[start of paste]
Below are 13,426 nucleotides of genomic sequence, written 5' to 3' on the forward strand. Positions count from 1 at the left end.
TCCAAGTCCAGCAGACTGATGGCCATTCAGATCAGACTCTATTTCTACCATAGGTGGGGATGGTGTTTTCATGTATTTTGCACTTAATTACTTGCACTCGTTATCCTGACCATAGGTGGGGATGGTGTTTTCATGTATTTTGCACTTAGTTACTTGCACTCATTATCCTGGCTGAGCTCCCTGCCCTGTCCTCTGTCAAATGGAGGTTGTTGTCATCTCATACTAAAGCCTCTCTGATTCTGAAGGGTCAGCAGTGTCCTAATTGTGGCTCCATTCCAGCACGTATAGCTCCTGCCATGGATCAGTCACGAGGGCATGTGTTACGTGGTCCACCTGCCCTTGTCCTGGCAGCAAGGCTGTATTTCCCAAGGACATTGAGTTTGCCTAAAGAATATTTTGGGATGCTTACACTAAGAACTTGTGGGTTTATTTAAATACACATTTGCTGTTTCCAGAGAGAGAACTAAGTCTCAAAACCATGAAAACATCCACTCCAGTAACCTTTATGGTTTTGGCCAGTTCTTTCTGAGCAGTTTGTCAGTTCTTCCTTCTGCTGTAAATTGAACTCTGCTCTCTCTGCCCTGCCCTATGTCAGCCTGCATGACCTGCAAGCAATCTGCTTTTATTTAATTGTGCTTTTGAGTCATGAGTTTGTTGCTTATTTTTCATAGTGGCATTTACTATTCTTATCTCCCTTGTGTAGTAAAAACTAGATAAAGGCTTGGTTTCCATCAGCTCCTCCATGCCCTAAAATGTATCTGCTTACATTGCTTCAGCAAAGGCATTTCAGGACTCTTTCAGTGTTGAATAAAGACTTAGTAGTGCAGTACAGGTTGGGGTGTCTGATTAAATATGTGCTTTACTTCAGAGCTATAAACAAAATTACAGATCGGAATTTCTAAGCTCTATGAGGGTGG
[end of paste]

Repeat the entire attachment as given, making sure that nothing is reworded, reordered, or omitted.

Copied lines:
Below are 13,426 nucleotides of genomic sequence, written 5' to 3' on the forward strand. Positions count from 1 at the left end.
TCCAAGTCCAGCAGACTGATGGCCATTCAGATCAGACTCTATTTCTACCATAGGTGGGGATGGTGTTTTCATGTATTTTGCACTTAATTACTTGCACTCGTTATCCTGACCATAGGTGGGGATGGTGTTTTCATGTATTTTGCACTTAGTTACTTGCACTCATTATCCTGGCTGAGCTCCCTGCCCTGTCCTCTGTCAAATGGAGGTTGTTGTCATCTCATACTAAAGCCTCTCTGATTCTGAAGGGTCAGCAGTGTCCTAATTGTGGCTCCATTCCAGCACGTATAGCTCCTGCCATGGATCAGTCACGAGGGCATGTGTTACGTGGTCCACCTGCCCTTGTCCTGGCAGCAAGGCTGTATTTCCCAAGGACATTGAGTTTGCCTAAAGAATATTTTGGGATGCTTACACTAAGAACTTGTGGGTTTATTTAAATACACATTTGCTGTTTCCAGAGAGAGAACTAAGTCTCAAAACCATGAAAACATCCACTCCAGTAACCTTTATGGTTTTGGCCAGTTCTTTCTGAGCAGTTTGTCAGTTCTTCCTTCTGCTGTAAATTGAACTCTGCTCTCTCTGCCCTGCCCTATGTCAGCCTGCATGACCTGCAAGCAATCTGCTTTTATTTAATTGTGCTTTTGAGTCATGAGTTTGTTGCTTATTTTTCATAGTGGCATTTACTATTCTTATCTCCCTTGTGTAGTAAAAACTAGATAAAGGCTTGGTTTCCATCAGCTCCTCCATGCCCTAAAATGTATCTGCTTACATTGCTTCAGCAAAGGCATTTCAGGACTCTTTCAGTGTTGAATAAAGACTTAGTAGTGCAGTACAGGTTGGGGTGTCTGATTAAATATGTGCTTTACTTCAGAGCTATAAACAAAATTACAGATCGGAATTTCTAAGCTCTATGAGGGTGG